A powerful earthquake tore through central Italy on Monday devastating mountain towns and killing at least 27 people, authorities said.
Emergency services scrambled to find victims trapped under thousands of collapsed homes and buildings and warned the toll would rise significantly.
Prime Minister Silvio Berlusconi said he had declared a state of emergency.
L'Aquila, capital of Abruzzo region, about 100 kilometers (60 miles) north of Rome, bore the brunt of the quake which struck just after 3:30 am (0130 GMT).
Sirens blared across the city as rescue workers raced to find people in the rubble. Thousands of the city's 60,000 residents fled into the streets fearing aftershocks.
Hundreds, some in shock and others sobbing, waited outside L'Aquila's main hospital for treatment, ANSA news agency reported. Doctors treated people in the open air as only one operating room was functioning, the agency said.
The city's university hospital was declared off limits for fear it would collapse and the worst victims were being taken by helicopter to other cities.
Police gave a provisional death toll of 20, which included five children in L'Aquila and other towns in the Apennine mountains that run down central Italy, ANSA said.
Guido Bertolaso, head of Italy's public safety department, said there would be "numerous victims, many injured and so many collapsed homes," ANSA reported.
"It's an event that will mobilise the nation for many weeks," he said, adding that at least 10,000 homes or buildings were damaged in the quake.
Roofs fell in on many houses in the region and boulders blocked several mountain roads.
Residents said the shock lasted 20-30 seconds.
Matthew Peacock, who lives with his wife and child in the Umbrian town of Amelia told Britain's Sky television: "It felt like the house was being shaken from the rooftop -- my bed was banging against the wall and you could hear this creaking.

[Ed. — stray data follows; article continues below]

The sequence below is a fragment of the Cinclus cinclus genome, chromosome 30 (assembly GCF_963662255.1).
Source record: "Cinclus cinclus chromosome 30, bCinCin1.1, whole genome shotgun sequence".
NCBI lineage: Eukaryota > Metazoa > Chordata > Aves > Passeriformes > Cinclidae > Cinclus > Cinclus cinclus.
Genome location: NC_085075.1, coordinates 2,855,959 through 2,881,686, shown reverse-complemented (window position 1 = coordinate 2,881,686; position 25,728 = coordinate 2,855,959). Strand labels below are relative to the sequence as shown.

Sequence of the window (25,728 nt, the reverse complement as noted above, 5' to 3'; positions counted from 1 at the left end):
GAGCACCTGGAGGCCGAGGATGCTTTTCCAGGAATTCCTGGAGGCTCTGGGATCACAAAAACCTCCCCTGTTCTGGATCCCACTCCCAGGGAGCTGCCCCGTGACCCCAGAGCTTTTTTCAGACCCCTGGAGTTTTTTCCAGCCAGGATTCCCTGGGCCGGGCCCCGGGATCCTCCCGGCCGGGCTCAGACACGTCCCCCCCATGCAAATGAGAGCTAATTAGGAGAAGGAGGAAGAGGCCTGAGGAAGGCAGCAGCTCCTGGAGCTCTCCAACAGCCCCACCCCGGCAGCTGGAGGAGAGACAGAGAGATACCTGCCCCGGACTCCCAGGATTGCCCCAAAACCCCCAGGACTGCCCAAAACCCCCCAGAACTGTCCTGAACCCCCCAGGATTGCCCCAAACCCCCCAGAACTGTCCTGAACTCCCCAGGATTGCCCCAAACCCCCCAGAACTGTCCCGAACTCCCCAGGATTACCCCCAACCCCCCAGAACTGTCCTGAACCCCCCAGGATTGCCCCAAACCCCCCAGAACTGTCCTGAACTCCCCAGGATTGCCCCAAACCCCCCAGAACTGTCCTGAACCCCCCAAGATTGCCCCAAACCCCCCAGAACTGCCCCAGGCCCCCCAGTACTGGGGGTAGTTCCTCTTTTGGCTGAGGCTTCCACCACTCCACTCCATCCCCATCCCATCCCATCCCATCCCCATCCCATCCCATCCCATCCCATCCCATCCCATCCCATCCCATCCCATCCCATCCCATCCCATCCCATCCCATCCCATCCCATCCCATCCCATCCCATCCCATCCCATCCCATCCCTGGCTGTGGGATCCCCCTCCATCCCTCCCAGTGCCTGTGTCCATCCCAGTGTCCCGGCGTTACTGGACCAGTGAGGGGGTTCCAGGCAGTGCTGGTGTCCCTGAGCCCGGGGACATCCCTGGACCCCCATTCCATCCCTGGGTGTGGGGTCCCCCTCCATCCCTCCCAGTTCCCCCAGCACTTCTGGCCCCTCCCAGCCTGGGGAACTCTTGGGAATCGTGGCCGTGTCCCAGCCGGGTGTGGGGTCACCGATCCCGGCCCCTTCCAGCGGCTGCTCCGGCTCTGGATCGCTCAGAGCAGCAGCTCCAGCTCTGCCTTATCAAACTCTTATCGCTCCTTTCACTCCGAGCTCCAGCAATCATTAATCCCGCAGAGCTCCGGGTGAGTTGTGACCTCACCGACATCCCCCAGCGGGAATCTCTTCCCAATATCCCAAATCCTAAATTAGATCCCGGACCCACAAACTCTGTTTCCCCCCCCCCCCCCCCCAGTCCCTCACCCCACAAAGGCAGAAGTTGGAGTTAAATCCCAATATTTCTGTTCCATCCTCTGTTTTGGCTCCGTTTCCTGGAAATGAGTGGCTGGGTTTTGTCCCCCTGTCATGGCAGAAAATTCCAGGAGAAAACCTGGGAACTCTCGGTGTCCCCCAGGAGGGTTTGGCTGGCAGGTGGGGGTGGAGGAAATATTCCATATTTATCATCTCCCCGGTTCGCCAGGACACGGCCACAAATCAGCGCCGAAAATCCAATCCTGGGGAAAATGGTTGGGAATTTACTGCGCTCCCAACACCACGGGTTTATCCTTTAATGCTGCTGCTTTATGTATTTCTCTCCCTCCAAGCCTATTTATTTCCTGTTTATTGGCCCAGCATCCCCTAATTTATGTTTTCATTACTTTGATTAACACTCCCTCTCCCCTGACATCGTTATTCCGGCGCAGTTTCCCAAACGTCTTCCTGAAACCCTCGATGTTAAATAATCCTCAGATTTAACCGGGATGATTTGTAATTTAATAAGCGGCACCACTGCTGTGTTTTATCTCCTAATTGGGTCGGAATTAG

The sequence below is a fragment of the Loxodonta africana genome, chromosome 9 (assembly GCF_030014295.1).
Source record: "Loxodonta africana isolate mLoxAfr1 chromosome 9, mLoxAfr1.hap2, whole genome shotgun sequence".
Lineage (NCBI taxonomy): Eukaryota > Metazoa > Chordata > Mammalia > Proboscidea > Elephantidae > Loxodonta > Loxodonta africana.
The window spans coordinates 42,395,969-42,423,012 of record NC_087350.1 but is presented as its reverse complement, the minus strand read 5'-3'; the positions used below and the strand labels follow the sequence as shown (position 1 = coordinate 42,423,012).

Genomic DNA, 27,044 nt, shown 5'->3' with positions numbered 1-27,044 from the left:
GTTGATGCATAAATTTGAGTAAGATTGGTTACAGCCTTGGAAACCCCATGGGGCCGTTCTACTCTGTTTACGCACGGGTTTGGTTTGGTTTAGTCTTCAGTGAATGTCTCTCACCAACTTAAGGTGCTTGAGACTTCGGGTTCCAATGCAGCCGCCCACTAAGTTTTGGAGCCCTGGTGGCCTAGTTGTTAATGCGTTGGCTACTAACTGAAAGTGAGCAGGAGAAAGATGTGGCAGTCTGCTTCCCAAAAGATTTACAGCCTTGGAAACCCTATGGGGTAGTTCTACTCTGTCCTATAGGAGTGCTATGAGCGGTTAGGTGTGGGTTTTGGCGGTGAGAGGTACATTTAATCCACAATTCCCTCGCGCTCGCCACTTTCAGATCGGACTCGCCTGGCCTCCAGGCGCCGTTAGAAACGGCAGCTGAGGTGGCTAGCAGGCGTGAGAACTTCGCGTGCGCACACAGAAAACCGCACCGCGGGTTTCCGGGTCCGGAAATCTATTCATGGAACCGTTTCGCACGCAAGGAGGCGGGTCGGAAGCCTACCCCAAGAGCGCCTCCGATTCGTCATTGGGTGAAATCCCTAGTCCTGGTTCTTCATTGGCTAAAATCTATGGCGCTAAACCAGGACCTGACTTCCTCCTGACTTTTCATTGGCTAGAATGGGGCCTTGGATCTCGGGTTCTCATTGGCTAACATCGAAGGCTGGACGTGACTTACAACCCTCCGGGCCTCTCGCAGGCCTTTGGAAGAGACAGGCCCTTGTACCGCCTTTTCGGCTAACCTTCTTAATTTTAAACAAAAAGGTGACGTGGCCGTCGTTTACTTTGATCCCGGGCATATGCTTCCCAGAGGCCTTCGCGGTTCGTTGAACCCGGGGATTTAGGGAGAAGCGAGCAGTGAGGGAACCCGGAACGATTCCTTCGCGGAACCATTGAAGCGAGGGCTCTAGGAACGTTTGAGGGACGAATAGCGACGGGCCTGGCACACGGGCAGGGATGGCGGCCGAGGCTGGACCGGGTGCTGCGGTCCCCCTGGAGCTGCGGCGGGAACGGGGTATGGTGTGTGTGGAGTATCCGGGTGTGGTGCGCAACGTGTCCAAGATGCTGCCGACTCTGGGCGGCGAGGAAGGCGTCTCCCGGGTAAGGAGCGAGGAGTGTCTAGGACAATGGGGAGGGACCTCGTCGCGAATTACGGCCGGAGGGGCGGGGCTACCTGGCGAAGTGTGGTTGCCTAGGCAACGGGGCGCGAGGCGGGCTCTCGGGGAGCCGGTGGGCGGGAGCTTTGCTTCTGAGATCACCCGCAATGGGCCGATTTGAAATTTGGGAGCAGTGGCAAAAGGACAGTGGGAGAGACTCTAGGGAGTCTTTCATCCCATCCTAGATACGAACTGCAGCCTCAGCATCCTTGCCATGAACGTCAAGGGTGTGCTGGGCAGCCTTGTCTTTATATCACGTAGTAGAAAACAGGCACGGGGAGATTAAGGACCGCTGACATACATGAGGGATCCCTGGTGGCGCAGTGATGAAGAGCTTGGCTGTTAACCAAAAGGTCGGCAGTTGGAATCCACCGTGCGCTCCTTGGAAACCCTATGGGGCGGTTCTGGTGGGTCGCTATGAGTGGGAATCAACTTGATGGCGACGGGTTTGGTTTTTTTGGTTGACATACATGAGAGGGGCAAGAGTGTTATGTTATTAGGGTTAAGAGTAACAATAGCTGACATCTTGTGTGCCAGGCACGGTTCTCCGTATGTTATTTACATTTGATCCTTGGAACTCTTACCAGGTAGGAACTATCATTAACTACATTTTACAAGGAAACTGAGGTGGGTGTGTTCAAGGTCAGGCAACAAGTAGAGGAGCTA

"I rushed across the hallway to my son, who's five, grabbed him and stood underneath the doorway. The shaking went on for 20 seconds or so."
He went on: "The earth really felt like jelly underneath. Dogs outside were making an incredible racket."
Another Briton living in Monte San Marino, a small town in the Apennine mountain range 60 miles to the north east of L'Aquila - said he also woke up to find the house shaking.
Barry Raven told Sky News: "It continued to shake for about 30 seconds.
"When you felt it you were thinking 'Is this the beginning or is this the end?'
Eight people died in L'Aquila, five in Castelnuovo, one in Poggio Picenze, one in Tormintarte and two in Fossa including a three-year-old girl, one in Totani and two in Villa Sant'Angelo, said police quoted by ANSA.
One of the deaths in L'Aquila was a student killed in the collapse of a dormitory, ANSA said.
The epicentre of the quake, which was also felt in Rome, was some five kilometres (three miles) below L'Aquila, public safety officials said, adding that the national geophysical institute had estimated the size at magnitude 5.8.
Some 15,000 people suffered a power outage and part of the highway linking L'Aquila to Rome was closed.
The quake came about five hours after a 4.6-magnitude tremor shook Italy's north-central region with no reports of damage.
That quake occurred at Ravenna in the Emilia-Romagna region about 28 kilometres below ground and was felt over a wide area, notably in the Marche region on the Adriatic coast, public safety officials said.
A powerful earthquake in the region claimed 13 lives in 1997 and damaged or destroyed priceless cultural heritage.
Italy is criss-crossed by two fault lines, with some 20 million people at risk from earthquakes.
An October 2002 quake killed 30 people including 27 pupils and their teacher who were crushed under their schoolhouse in the tiny medieval village of San Giuliano di Puglia.
On November 23, 1980, a violent quake struck the southern region of Irpiona near Naples, killing 2,570, injuring 8,850 and displacing 30,000.